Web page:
, pages 164–170, 2017.  [9] Alexandros G Dimakis, Soummya Kar, José MF Moura, Michael G Rabbat, and Anna Scaglione. Gossip algorithms for distributed signal processing. Proceedings of the IEEE, 98(11):1847–1864, 2010.
 [10] John C Duchi, Alekh Agarwal, and Martin J Wainwright. Dual averaging for distributed optimization: Convergence analysis and network scaling. IEEE Transactions on Automatic control, 57(3):592–606, 2012.
 [11] Eshcar Hillel, Zohar S Karnin, Tomer Koren, Ronny Lempel, and Oren Somekh. Distributed exploration in multiarmed bandits. In Advances in Neural Information Processing Systems, pages 854–862, 2013.
 [12] Roger A Horn and Charles R Johnson. Matrix analysis. Cambridge university press, 1990.
 [13] Dileep Kalathil, Naumaan Nayyar, and Rahul Jain. Decentralized learning for multiplayer multiarmed bandits. IEEE Transactions on Information Theory, 60(4):2331–2345, 2014.
 [14] Soummya Kar, H Vincent Poor, and Shuguang Cui. Bandit problems in networks: Asymptotically efficient distributed allocation rules. In Decision and Control and European Control Conference (CDCECC), 2011 50th IEEE Conference on, pages 1771–1778. IEEE, 2011.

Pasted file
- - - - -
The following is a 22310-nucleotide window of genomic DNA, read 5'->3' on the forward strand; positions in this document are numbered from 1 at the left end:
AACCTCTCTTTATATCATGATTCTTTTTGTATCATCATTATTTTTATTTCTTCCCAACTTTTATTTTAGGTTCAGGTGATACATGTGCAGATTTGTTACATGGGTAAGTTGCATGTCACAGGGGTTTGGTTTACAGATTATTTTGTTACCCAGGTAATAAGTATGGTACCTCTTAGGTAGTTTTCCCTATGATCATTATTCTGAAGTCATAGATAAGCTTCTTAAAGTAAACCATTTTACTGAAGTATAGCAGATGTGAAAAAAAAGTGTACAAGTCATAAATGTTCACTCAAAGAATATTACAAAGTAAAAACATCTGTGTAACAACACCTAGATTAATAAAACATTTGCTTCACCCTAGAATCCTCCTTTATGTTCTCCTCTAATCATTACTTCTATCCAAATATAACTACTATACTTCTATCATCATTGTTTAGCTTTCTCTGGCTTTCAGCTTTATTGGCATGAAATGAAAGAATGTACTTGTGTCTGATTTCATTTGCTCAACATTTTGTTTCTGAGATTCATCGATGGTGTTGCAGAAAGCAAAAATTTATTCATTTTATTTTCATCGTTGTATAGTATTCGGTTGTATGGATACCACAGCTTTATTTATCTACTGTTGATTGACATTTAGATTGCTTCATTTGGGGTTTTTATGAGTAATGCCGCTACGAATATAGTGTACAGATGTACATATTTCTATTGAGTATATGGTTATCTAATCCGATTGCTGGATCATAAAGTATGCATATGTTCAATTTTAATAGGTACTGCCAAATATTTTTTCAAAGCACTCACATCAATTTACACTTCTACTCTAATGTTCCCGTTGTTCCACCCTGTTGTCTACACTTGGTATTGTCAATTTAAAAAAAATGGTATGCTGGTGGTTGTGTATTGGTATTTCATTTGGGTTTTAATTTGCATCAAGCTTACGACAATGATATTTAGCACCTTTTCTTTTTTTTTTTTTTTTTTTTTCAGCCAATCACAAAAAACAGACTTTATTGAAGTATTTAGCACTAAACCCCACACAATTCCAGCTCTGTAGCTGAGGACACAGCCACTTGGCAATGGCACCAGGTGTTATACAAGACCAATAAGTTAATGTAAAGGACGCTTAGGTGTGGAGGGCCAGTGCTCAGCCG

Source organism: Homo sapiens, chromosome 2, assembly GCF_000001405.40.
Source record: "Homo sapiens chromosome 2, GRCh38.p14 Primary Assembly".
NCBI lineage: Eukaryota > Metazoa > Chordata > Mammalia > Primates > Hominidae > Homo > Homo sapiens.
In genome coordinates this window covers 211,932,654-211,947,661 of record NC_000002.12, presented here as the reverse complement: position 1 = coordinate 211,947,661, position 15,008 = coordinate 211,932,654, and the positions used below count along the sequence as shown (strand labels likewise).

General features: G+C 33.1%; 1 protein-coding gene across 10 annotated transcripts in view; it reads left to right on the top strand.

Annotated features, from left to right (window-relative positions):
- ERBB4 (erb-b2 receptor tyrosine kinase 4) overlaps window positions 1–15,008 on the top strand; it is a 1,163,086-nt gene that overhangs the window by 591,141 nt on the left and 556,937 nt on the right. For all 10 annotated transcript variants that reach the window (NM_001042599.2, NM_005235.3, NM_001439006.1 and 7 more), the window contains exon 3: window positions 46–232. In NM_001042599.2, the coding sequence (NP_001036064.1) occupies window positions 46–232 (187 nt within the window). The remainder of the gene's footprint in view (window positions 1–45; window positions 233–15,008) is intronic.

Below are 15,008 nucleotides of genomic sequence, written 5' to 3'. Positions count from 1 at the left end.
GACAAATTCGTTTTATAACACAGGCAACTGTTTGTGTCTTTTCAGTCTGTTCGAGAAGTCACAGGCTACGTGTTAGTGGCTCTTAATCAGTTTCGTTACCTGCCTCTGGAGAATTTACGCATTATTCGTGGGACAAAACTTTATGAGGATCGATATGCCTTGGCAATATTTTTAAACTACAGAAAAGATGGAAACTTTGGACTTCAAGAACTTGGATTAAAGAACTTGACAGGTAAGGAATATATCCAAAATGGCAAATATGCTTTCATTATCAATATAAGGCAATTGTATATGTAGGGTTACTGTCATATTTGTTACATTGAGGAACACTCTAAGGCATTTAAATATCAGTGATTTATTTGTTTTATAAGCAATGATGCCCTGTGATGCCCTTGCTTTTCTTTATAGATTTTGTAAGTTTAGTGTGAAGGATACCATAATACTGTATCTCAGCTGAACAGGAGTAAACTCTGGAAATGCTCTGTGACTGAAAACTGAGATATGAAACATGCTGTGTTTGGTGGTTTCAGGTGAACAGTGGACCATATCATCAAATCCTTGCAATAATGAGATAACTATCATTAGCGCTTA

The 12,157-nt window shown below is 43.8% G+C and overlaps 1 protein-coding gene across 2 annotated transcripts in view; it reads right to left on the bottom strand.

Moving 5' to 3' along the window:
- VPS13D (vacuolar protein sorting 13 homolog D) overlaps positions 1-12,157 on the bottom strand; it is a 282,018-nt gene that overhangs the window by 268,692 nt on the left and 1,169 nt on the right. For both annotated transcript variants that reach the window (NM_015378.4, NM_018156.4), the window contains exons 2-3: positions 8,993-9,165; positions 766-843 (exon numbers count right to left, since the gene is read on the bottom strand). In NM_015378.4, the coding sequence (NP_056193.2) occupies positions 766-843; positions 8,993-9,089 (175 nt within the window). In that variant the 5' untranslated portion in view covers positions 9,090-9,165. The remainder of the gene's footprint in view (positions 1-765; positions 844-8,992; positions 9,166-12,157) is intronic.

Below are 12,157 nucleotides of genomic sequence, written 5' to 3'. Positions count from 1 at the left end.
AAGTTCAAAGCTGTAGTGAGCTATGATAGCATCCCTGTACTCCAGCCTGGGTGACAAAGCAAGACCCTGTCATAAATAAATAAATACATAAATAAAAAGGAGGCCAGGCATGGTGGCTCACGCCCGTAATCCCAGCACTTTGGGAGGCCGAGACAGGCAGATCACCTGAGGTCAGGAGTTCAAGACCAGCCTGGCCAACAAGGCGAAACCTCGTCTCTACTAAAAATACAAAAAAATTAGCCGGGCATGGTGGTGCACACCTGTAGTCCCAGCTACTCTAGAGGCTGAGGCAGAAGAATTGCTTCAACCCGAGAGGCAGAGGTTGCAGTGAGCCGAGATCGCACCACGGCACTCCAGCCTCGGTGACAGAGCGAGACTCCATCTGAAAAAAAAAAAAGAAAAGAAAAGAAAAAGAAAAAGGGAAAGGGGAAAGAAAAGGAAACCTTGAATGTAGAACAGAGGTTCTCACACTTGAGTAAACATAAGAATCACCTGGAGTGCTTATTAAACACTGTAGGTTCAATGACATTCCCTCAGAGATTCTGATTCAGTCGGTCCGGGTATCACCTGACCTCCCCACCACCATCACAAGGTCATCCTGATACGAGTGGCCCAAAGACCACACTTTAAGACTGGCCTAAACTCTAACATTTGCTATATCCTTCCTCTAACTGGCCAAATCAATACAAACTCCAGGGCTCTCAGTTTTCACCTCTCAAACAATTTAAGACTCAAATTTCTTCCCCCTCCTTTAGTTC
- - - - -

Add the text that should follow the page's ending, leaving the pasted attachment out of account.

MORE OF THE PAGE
[15] Nathan Korda, Balázs Szörényi, and Li Shuai. Distributed clustering of linear bandits in peer to peer networks. In Journal of Machine Learning Research Workshop and Conference Proceedings, volume 48, pages 1301–1309. International Machine Learning Societ, 2016.
 [16] Tze Leung Lai and Herbert Robbins. Asymptotically efficient adaptive allocation rules. Advances in applied mathematics, 6(1):4–22, 1985.
 [17] Peter Landgren, Vaibhav Srivastava, and Naomi Ehrich Leonard. On distributed cooperative decisionmaking in multiarmed bandits. In Control Conference (ECC), 2016 European, pages 243–248. IEEE, May 2016.